From: Alexander Terekhov (terekhov_at_[hidden])
Date: 2001-07-18 14:22:26
> Spin locks are inherantly non-portable (on some platforms I'd expect
> it to be impossible to have a spinlock for the same reasons that
> atomic_t is difficult to implement, only that the ways to work around
> it will result in something that's not truly a spinlock any way).
> More importantly, code that makes use of a spin lock is not likely to
> be in code that's portable, since most portable code will be better
> served by a mutex.
atomic_t is a different story.. correct usage of spinlocks
is very limited, indeed. however, they are PORTABLE and are
already defined in IEEE Std 1003.1j-2000 standard and they
will become part of the coming IEEE POSIX 1003.1-2001? standard.
"A spinlock is a machine-specific "optimized" form of mutex ("MUTual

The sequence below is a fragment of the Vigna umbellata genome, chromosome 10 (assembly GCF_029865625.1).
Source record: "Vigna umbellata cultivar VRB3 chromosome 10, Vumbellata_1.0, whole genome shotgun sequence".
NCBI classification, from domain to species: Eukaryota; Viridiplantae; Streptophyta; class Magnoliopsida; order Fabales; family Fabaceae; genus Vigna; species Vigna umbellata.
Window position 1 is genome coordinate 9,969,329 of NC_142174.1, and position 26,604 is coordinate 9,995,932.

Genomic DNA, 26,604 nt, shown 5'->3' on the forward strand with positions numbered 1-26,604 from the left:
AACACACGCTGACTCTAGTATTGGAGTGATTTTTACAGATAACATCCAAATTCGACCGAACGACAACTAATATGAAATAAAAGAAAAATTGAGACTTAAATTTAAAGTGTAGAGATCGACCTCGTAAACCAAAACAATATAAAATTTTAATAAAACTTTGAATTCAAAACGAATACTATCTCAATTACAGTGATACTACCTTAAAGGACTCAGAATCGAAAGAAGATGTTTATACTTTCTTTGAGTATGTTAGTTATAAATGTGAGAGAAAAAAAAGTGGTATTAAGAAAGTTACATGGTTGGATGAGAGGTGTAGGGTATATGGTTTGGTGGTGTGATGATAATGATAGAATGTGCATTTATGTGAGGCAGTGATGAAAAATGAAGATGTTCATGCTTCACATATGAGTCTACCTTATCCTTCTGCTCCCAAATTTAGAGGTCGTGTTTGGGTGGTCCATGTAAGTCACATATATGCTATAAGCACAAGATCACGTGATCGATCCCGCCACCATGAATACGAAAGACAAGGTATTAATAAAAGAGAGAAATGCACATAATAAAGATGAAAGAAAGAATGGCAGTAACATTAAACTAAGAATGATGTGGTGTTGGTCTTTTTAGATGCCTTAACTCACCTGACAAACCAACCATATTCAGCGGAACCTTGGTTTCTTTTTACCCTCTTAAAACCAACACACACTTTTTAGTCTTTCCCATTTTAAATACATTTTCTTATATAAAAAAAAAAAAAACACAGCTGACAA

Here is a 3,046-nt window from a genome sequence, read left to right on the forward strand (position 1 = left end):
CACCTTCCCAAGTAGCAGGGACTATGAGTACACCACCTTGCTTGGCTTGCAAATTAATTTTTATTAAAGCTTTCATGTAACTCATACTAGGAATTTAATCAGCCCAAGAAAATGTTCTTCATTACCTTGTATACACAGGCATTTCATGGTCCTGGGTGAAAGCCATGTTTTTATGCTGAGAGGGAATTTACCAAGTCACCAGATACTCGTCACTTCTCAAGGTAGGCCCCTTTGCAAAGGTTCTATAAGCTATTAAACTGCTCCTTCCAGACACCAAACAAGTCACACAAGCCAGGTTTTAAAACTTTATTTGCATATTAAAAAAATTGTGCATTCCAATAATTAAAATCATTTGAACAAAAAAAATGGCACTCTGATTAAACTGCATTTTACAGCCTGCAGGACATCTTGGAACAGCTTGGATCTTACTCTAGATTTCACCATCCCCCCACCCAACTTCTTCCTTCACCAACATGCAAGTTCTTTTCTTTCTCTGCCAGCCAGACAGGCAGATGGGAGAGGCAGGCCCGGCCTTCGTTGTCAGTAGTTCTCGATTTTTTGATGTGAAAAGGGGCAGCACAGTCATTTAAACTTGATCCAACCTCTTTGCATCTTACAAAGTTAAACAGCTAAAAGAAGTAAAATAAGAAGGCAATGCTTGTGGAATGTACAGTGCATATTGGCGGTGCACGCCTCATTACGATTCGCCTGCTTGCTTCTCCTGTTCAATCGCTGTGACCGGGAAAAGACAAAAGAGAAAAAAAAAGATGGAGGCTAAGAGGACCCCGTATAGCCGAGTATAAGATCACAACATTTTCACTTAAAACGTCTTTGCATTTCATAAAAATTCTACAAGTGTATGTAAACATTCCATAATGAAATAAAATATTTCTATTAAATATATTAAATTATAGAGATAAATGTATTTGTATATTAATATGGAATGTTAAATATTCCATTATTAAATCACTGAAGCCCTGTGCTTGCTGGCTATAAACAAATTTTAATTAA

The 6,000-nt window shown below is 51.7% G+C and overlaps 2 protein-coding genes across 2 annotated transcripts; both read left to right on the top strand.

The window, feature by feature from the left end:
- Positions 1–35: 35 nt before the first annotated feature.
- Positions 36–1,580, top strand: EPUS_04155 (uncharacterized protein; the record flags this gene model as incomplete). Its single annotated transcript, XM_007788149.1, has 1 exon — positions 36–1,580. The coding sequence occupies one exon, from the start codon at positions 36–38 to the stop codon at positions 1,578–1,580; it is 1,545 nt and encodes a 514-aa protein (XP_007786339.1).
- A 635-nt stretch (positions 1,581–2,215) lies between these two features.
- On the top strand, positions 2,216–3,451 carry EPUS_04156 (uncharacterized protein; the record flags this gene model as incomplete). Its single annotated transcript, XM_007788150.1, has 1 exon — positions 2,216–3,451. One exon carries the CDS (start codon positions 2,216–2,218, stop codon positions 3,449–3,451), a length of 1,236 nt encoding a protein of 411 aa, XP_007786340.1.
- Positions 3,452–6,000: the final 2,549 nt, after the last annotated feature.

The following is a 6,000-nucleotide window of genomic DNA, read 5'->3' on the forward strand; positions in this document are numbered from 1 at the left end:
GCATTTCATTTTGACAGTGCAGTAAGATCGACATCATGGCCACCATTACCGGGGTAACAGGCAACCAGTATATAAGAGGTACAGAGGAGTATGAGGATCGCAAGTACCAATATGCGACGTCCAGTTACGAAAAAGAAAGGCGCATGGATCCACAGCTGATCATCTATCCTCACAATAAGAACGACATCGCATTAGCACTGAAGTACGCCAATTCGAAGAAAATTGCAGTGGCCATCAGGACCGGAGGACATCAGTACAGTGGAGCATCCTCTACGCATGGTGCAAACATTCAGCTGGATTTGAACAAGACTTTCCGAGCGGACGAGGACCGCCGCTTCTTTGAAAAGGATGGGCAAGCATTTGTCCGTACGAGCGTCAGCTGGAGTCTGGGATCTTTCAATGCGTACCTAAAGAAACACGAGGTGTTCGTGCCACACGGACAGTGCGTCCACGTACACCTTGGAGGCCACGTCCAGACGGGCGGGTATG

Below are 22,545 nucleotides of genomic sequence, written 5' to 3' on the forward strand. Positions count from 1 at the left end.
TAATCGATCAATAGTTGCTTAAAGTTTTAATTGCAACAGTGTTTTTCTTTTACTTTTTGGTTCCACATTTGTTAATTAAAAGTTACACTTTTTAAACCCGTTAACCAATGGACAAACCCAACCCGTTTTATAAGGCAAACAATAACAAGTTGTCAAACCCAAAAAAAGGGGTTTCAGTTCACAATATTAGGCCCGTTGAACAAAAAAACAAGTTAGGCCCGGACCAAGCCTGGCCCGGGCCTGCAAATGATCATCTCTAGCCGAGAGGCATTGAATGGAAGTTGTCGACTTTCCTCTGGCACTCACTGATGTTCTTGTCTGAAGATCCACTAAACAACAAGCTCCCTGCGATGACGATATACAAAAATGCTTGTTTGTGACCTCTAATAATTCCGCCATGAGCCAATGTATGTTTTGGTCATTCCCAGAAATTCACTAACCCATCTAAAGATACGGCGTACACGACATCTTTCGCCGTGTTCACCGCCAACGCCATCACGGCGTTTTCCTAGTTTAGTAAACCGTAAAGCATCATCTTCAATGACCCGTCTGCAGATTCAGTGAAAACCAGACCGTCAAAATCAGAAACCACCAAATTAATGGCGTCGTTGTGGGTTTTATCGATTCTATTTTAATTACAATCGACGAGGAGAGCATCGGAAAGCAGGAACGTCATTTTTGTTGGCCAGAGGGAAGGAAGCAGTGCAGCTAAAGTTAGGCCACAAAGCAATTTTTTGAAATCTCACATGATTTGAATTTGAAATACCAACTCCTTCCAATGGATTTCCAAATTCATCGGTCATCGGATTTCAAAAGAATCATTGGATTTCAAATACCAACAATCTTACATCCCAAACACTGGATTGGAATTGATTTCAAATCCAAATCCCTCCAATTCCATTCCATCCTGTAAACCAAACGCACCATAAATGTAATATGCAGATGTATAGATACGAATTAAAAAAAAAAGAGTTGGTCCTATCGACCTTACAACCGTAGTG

EXclusion" device). However, you should never use a spinlock unless you
know that you have multiple threads and that you're running on a
multiprocessor. Otherwise, at best you're wasting a lot of time. A
is great for "highly parallel" algorithms like matrix decompositions,
the application (or runtime) "knows" (or at least goes to lengths to
ensure) that the threads participating are all running at the same time.
Unless you know that, (and, if your code doesn't create threads, you CAN'T
know that), don't even think of using a spinlock."
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